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During the last fifteen years, bilateral trade agreements have become increasingly more common. All bilateral trade agreements concluded by the European Union and the United States contain standards of intellectual property protection and enforcement that go beyond the protection agreed upon in the TRIPS Agreement.
This poses important challenges to developing countries who are parties to these agreements but often do not have the level of development and capacity to undertake innovative research which would allow them to take full advantage of the benefits of strong IP protection and enforcement. This book offers a legal and a political-scientific view on the phenomenon of strong intellectual property protection and enforcement in bilateral trade agreements to which developing countries are parties.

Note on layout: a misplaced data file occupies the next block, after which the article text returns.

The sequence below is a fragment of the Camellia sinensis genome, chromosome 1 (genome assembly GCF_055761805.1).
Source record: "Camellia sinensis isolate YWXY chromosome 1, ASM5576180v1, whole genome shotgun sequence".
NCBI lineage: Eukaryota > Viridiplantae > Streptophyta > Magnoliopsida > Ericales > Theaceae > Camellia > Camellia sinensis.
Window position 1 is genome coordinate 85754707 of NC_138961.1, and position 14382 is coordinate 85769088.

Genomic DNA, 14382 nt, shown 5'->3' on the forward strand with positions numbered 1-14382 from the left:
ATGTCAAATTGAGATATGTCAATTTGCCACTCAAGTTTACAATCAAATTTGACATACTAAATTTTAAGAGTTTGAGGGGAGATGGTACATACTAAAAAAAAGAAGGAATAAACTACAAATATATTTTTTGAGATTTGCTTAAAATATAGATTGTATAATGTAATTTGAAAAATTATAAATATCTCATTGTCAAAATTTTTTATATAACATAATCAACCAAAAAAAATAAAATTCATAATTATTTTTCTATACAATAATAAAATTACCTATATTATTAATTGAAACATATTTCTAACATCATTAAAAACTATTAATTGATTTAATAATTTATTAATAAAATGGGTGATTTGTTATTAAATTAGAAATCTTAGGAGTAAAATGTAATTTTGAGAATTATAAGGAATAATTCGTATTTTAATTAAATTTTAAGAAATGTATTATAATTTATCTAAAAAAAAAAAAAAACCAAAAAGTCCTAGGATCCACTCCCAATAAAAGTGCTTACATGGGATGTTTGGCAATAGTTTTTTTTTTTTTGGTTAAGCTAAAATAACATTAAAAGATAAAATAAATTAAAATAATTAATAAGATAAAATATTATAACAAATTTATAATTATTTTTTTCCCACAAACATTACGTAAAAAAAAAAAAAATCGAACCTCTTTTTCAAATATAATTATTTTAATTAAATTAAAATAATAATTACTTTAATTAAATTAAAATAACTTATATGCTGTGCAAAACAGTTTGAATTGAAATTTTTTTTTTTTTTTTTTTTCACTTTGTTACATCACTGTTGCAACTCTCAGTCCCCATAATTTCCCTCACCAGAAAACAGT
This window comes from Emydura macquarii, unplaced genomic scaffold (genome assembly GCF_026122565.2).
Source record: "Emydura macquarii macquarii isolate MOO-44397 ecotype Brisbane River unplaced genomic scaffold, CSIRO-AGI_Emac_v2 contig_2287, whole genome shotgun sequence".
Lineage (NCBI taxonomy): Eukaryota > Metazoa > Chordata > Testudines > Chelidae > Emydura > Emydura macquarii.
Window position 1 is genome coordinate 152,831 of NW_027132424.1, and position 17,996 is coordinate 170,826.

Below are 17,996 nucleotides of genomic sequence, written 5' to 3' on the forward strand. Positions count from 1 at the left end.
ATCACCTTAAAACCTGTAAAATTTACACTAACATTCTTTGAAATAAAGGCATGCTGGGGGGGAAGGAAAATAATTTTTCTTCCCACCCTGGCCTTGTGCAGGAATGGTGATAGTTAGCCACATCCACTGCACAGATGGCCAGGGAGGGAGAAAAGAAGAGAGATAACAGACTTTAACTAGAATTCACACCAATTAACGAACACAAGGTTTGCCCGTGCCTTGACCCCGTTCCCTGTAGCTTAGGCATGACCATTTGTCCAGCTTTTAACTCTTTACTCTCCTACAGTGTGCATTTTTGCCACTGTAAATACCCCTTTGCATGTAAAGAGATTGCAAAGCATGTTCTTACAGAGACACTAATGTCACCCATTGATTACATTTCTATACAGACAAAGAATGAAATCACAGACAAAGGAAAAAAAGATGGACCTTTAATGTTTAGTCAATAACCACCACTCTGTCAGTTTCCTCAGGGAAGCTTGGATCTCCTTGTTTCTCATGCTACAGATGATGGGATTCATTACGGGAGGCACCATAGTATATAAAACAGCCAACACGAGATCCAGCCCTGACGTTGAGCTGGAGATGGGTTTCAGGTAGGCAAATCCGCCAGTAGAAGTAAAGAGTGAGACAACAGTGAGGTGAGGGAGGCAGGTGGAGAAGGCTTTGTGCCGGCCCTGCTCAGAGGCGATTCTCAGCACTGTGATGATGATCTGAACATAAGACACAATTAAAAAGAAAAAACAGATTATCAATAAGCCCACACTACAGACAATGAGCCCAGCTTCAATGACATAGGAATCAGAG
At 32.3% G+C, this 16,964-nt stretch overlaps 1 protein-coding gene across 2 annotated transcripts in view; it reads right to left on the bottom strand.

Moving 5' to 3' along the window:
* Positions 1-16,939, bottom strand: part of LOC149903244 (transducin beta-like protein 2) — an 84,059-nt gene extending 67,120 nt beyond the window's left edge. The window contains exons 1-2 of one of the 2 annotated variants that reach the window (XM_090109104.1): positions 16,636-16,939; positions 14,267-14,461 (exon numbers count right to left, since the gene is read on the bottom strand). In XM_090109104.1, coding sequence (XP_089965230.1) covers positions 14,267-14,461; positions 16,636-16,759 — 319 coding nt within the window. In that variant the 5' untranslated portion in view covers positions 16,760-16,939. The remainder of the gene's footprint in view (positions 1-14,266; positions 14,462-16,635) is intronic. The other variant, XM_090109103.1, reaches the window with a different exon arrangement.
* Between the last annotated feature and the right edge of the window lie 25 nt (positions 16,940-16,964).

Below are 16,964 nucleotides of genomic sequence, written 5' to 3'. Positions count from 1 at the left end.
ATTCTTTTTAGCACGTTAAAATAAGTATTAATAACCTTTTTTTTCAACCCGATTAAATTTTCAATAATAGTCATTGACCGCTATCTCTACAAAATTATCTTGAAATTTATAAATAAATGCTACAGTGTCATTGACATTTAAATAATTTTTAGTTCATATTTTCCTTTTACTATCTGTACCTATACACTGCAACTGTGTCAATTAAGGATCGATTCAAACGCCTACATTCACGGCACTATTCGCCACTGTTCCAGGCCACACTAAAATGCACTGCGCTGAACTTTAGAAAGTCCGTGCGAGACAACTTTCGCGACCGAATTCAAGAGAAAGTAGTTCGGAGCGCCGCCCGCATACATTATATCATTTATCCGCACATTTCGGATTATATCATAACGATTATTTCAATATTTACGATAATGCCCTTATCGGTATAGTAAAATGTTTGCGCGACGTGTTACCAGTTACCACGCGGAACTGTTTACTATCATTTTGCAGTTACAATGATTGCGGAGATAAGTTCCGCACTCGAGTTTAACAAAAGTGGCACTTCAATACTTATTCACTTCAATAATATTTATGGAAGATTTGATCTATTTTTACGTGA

After providing a comprehensive analysis of the IP rights and obligations contained in recent bilateral trade agreements concluded by the European Union, this book highlights the IP policy-making process in a developing country that has already accepted TRIPS-plus provisions, being Jamaica and the CARIFORUM region.